All-Time Super Bowl Team

Joe Montana's 4-0 record and flawless performances on Super Sunday make him Athlon Sports' All-Time Super Bowl QB

There’s a reason the NFL’s biggest game is called the Super Bowl. Not only is it the most watched game of the year, it’s arguably the biggest stage in all of sports, a game where the legacies of Hall of Famers are cemented while formerly unknown players can leave their own indelible mark.

 

In the Super Bowl’s 50-year history, some of the best to ever play the game have shined while a fair share of under-the-radar players have taken advantage of the moment to earn MVP honors. So with more than a half-century’s worth of games to look back on, who has been the best at their respective position with the Lombardi Trophy on the line? Here is Athlon Sports’ All-Time Super Bowl Team. 

 

All-Super Bowl Offense

 

QB: Joe Montana, SF

One could make a strong argument for Tom Brady, who could win a record fifth Lombardi Trophy on Sunday, but for now the nod goes to Montana. The quarterback known as “Joe Cool” was a perfect 4-0 in Super Bowls as his 49er teams won by an impressive average margin of 19 points. Not only does Montana hold the career mark for passer rating in the Super Bowl (127.8), but the three-time MVP also was responsible for 13 total touchdowns (11 passing, 2 rushing) and no turnovers. Honorable Mention: Tom Brady, NE

 

Related: Joe Montana Talks Super Bowl, Tom Brady and John Candy

 

RB: Franco Harris, PIT

There is no shortage of candidates at running back. Harris rushed for 354 yards in Pittsburgh’s four Super wins in the 1970s and had another 114 yards receiving. In the four games, Harris had 18 touches on third down resulting in 10 first downs and three touchdowns. And Harris is the only runner with more than 100 carries in Super Bowl history. HM: Emmitt Smith, DAL

 

RB: Roger Craig, SF

In three Super Bowls for San Francisco, all wins, Craig amassed 413 yards from scrimmage with four touchdowns, including 101 yards receiving in Super Bowl XXIII. HM: Terrell Davis, DEN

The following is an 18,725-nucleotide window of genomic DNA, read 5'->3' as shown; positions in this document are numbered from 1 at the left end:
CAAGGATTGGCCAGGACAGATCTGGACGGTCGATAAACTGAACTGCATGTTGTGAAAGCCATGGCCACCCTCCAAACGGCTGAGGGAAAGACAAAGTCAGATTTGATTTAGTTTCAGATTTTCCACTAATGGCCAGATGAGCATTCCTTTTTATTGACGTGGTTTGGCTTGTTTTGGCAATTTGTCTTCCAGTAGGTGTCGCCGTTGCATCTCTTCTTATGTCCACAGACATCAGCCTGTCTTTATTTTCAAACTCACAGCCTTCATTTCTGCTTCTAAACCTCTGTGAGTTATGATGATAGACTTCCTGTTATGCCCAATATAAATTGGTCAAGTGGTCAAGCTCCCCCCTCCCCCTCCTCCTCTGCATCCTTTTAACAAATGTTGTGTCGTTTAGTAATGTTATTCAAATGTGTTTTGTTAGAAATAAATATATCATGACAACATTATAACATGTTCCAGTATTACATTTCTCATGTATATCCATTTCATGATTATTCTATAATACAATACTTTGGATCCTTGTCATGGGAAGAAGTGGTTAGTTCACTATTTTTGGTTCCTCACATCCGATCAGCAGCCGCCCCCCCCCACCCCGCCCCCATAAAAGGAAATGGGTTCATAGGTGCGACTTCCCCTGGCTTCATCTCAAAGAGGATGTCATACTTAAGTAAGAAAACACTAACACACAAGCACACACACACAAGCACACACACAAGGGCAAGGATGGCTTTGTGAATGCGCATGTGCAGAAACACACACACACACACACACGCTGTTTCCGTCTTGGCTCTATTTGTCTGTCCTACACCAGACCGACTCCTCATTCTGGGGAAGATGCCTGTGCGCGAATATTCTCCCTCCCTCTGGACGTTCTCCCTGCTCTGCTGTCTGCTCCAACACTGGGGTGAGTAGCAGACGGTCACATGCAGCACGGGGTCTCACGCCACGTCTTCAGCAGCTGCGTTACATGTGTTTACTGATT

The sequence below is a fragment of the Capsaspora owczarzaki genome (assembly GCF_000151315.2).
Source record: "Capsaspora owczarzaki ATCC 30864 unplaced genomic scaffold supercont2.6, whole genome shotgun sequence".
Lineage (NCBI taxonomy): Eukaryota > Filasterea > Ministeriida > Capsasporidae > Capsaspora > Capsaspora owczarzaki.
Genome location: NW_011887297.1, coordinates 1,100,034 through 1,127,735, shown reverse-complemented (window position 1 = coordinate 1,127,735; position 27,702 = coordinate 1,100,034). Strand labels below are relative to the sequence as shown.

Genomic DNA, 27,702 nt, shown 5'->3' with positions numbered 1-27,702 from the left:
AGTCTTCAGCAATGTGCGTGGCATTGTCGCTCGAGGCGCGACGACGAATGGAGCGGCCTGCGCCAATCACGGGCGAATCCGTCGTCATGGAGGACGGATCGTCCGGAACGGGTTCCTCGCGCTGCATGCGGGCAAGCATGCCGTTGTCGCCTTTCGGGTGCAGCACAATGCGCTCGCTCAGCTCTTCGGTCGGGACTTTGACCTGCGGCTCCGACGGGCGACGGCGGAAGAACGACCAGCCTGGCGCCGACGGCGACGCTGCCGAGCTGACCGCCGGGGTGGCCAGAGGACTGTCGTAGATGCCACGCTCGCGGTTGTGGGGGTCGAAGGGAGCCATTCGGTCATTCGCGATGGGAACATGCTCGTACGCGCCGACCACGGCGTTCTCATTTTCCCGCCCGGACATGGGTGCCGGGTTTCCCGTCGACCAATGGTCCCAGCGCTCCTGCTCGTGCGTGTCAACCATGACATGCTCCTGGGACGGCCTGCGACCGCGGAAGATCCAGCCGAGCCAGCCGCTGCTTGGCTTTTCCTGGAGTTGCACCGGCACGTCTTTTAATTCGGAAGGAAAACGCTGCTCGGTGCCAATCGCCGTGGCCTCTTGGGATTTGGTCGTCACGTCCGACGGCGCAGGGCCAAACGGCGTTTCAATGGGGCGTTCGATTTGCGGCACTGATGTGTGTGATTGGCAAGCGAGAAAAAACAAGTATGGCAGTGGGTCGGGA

WR: Lynn Swann, PIT

Fans who saw him in the Super Bowl probably remember flying, acrobatic catches. But Swann meant more to the Steelers than just a couple of circus catches. He is second all-time with 364 receiving yards, all coming in three Super Bowls. HM: John Stallworth, PIT

 

WR: Jerry Rice, SF

Rice is a no-brainer. Let’s see: most Super Bowl receptions in a career (33), most yards receiving in a career (589) and game (215), most yards from scrimmage in a career (604), the only player to score three TDs in a game twice. Oh, and he earned an MVP. HM: Isaac Bruce, STL

 

TE: Jay Novacek, DAL

One of quarterback Troy Aikman’s favorite clutch targets, Novacek scored the first Dallas touchdown in Super Bowls XXVII and XXX. In three wins he totaled 148 yards and two scores on 17 catches. HM: Shannon Sharpe, DEN/BAL

 

LT: Jon Kolb, PIT

The only constant along the Pittsburgh offensive line during their run of four Super Bowls in the 1970s, Kolb led the way for Franco Harris’ running and protected Terry Bradshaw in the passing game. HM: Mark Tuinei, DAL

 

LG: Nate Newton, DAL

Emmitt Smith became the all-time leading NFL rusher thanks in large — and we do mean large — part to Newton. In Newton’s three Super Bowls, the Cowboys scored 52, 30 and 27 points. HM: Russ Grimm, WAS

 

C: Jim Langer, MIA

Langer anchored the line during Miami’s back-to-back titles in the 1970s. In Super Bowl VIII, Miami rushed 53 times for 196 yards, most of it straight up the middle with bruiser Larry Csonka. HM: Ray Mansfield and Mike Webster, PIT